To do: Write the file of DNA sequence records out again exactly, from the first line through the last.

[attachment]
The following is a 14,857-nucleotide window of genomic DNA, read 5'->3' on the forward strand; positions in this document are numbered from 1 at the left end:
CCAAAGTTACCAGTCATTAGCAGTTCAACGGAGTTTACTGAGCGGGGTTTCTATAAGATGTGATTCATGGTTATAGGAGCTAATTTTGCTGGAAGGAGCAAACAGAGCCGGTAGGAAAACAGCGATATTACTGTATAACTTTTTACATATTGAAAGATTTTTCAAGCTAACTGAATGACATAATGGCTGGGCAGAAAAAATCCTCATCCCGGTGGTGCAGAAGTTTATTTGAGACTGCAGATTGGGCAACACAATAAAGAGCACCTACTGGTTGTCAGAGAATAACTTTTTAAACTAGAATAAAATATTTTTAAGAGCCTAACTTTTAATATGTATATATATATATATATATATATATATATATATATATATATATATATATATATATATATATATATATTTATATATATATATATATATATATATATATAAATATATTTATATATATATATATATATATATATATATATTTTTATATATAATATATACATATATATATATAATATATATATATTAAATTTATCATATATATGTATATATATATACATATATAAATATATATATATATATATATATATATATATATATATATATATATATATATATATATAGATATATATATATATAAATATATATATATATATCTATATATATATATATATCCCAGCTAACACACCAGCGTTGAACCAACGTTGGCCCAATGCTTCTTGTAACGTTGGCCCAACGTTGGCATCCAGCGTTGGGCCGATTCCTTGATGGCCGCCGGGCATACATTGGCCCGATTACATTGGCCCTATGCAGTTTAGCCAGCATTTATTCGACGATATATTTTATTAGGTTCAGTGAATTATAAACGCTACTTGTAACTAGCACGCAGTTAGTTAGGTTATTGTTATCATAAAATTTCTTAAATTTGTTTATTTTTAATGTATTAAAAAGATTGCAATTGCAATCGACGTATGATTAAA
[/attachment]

The following is a 14,857-nucleotide window of genomic DNA, read 5'->3' on the forward strand; positions in this document are numbered from 1 at the left end:
CCAAAGTTACCAGTCATTAGCAGTTCAACGGAGTTTACTGAGCGGGGTTTCTATAAGATGTGATTCATGGTTATAGGAGCTAATTTTGCTGGAAGGAGCAAACAGAGCCGGTAGGAAAACAGCGATATTACTGTATAACTTTTTACATATTGAAAGATTTTTCAAGCTAACTGAATGACATAATGGCTGGGCAGAAAAAATCCTCATCCCGGTGGTGCAGAAGTTTATTTGAGACTGCAGATTGGGCAACACAATAAAGAGCACCTACTGGTTGTCAGAGAATAACTTTTTAAACTAGAATAAAATATTTTTAAGAGCCTAACTTTTAATATGTATATATATATATATATATATATATATATATATATATATATATATATATATATATATATATATATATTTATATATATATATATATATATATATATATAAATATATTTATATATATATATATATATATATATATATATTTTTATATATAATATATACATATATATATATAATATATATATATTAAATTTATCATATATATGTATATATATATACATATATAAATATATATATATATATATATATATATATATATATATATATATATATATATATATATAGATATATATATATATAAATATATATATATATATCTATATATATATATATATCCCAGCTAACACACCAGCGTTGAACCAACGTTGGCCCAATGCTTCTTGTAACGTTGGCCCAACGTTGGCATCCAGCGTTGGGCCGATTCCTTGATGGCCGCCGGGCATACATTGGCCCGATTACATTGGCCCTATGCAGTTTAGCCAGCATTTATTCGACGATATATTTTATTAGGTTCAGTGAATTATAAACGCTACTTGTAACTAGCACGCAGTTAGTTAGGTTATTGTTATCATAAAATTTCTTAAATTTGTTTATTTTTAATGTATTAAAAAGATTGCAATTGCAATCGACGTATGATTAAA